Remington’s iconic pump shotgun barely made it in this time period. The 870 is a workhorse, able to take next-level punishment and negligence while still dropping birds and big game with authority. I guided snow goose hunters for years on the Texas coast before the conservation order came along in the 1990s. We hunted hard and had little time for guns that wouldn’t perform under rough treatment. Most guides I knew used an 870 and had done so since childhood. Mine road in the back of my truck with the decoys and dog, and without a case. I kept a spare 870 in case a client gun malfunctioned, because it was so reliable.
Before the 870, Remington designed a darn good pump gun in the Model 31. That gun’s action is slick as glass and reliable as well. But the monster that was the Model 12 just kept on outselling Remington’s offerings. Designers Ray Crittendon, Philip Haskell, Ellis Hailston, and G. E. Pinckney began working to simplify the 31 to make it more affordable. They borrowed features from the 760 pump rifle and 11-48 semi-auto shotgun. In fact, the 12-gauge 870 receiver is the same one used for the 11-48 16-gauge, which kept the overall weight of the gun down.
The 870 hit the market in 1950 to a warm reception. The guns feel good in the hand, point well, and are very easy to field strip. A simple threaded screw-on cap holds the barrel on and two pins hold the trigger assembly in place. There are two shell latches on either side of the receiver. Depress those while pulling forward on the fore-end and the breech bolt and slide assembly come out together.
Remington 870s were made for trap, skeet, military, police, home defense, marine defense, upland hunting, waterfowl hunting, deer hunting, and other purposes. My personal favorite model is the Wingmaster (the 870 was later made in an Express version that was cheaper). The name alone inspires a shooter’s confidence. All the gauges are covered in the 870 with exception of the big 10-gauge. With over 11 million sold, it’s by far the most popular pump gun of all time.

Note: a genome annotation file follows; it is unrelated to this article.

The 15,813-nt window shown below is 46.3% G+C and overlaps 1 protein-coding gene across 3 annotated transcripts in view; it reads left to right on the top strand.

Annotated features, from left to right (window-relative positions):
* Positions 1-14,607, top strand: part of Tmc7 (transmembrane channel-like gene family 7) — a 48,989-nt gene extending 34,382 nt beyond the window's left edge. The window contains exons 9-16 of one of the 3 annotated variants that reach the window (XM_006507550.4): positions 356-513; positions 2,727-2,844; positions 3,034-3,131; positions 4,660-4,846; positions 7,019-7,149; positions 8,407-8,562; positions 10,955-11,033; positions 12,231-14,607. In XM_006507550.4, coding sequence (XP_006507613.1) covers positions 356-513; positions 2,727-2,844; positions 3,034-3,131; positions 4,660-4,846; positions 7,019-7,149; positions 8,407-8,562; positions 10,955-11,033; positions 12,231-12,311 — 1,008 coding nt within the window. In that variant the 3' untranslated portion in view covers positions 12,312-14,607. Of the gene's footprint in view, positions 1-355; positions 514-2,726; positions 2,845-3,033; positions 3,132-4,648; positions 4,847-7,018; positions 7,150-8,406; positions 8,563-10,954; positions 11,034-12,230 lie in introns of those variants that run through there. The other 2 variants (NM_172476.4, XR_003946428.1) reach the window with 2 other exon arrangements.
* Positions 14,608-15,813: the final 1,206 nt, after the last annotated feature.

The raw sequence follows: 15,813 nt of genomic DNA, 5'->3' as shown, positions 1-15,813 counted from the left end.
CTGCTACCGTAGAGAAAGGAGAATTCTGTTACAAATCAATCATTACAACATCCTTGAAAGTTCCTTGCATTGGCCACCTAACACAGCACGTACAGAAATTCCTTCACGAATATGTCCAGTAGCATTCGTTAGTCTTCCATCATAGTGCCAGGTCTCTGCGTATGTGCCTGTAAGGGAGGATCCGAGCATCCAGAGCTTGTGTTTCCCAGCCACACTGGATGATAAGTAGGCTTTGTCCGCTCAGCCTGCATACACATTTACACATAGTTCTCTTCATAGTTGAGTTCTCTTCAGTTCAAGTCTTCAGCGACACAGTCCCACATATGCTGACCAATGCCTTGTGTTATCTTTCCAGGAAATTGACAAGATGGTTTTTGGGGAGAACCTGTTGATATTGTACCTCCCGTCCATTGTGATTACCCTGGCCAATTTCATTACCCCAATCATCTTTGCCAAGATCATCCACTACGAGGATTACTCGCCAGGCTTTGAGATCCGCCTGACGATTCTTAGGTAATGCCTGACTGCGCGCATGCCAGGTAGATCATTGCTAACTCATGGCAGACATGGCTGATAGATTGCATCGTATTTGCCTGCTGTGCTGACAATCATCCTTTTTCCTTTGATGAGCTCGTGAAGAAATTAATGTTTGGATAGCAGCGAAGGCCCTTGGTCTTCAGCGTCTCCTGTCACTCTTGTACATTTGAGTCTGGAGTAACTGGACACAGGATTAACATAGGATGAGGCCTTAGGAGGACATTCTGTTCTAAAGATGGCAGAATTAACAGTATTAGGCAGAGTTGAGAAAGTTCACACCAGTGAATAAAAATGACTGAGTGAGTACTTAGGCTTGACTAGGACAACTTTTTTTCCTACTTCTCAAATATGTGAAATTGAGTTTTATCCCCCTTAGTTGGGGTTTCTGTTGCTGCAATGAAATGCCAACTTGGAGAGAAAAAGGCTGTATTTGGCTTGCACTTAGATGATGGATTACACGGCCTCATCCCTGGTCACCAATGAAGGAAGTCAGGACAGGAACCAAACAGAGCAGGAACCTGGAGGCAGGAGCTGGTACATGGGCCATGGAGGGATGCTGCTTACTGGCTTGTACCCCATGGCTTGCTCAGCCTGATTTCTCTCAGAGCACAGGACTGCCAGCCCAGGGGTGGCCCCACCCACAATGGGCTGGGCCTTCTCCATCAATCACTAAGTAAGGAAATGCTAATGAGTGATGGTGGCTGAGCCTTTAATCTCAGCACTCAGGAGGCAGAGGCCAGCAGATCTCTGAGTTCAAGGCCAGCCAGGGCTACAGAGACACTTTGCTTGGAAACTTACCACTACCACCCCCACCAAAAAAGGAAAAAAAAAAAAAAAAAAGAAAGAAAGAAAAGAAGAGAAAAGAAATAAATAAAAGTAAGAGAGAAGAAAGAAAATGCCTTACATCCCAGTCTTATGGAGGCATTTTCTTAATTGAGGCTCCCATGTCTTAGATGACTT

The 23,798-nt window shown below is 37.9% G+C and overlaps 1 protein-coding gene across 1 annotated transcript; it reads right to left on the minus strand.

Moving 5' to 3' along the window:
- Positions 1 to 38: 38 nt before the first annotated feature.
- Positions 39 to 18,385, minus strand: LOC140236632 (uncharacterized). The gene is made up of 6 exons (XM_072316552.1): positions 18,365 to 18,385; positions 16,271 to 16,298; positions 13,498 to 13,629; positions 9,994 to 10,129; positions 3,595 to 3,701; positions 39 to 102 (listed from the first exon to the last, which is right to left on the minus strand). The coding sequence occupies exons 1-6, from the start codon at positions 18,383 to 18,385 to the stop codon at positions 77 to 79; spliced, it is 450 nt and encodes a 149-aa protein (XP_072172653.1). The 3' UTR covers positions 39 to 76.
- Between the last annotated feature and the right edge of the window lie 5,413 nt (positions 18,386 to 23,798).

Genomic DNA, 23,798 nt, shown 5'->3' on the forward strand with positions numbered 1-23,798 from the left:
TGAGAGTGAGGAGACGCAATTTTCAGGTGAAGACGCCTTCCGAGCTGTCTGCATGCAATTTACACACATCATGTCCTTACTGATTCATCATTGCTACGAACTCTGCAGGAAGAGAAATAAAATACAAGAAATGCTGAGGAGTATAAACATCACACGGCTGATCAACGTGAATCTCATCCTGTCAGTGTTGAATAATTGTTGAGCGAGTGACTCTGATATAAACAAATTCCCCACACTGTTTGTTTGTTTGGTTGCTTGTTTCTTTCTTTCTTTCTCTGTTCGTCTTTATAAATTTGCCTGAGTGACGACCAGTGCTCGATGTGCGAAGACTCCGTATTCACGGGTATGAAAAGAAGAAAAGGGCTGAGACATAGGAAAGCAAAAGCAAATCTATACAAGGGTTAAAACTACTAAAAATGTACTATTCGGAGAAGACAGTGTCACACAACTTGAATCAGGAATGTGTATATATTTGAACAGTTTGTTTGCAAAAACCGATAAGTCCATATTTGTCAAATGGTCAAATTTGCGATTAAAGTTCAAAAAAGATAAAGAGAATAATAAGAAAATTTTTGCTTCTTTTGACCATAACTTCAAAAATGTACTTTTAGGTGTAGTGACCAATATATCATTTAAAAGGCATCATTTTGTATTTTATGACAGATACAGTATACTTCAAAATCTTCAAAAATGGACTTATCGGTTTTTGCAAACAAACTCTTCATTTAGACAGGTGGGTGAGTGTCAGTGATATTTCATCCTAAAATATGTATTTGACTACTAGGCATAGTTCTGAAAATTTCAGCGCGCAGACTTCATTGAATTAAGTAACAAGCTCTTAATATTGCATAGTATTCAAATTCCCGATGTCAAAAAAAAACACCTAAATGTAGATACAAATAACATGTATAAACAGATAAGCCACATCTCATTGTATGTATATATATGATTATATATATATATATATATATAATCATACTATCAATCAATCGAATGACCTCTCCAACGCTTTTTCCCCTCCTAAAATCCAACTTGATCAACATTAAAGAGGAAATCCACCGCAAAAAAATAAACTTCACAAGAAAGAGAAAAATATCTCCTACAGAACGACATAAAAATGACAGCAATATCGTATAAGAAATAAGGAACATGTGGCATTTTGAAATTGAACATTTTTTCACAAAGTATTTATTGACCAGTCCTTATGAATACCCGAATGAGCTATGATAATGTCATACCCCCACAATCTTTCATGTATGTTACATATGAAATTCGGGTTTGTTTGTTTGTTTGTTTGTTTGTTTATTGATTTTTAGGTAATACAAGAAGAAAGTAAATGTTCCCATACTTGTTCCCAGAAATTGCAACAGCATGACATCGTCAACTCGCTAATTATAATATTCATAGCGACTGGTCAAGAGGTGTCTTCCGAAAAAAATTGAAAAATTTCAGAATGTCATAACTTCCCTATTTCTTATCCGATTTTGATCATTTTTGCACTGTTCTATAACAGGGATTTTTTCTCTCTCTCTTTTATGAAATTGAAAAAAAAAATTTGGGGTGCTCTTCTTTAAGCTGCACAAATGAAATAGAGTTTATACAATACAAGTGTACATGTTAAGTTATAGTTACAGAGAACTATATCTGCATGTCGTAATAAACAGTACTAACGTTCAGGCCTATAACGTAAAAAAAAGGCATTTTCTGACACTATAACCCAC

4. Winchester 21
When John Olin started to run Winchester Repeating Arms after Western Cartridge Company bought them out in the early 1930s, he decided that a new side-by-side was just what the market needed. The U.S. economy was in shambles due to the Great Depression, but Olin believed a high-quality double built as well as or better than the British were making would sell.
The Winchester Model 21 was built to be the showpiece of American double guns and it’s without a doubt a very well-made gun. Is it the best of the American side by sides? That’s debatable and no doubt has been a topic of discussion around campfires for many years. Some will choose the Parker, some the Fox; others love L.C. Smith and Lefever.
The difference in the 21 lies in its receiver strength. Most other doubles of the era have receivers made from case-hardened steel. The 21 receiver is made of heat-treated chrome moly steel forging. Other doubles also lack the extremely strong chrome molybdenum alloy steel barrels attached to that forged receiver of the 21. Outdoor Life’s shooting editor Jack O’Connor loved the Model 21, claiming he never saw one shoot loose. In his “Shotgun Book,” he wrote, “I believe the Model 21 Winchester double is probably the strongest, most rugged, and most trouble-free double ever made.”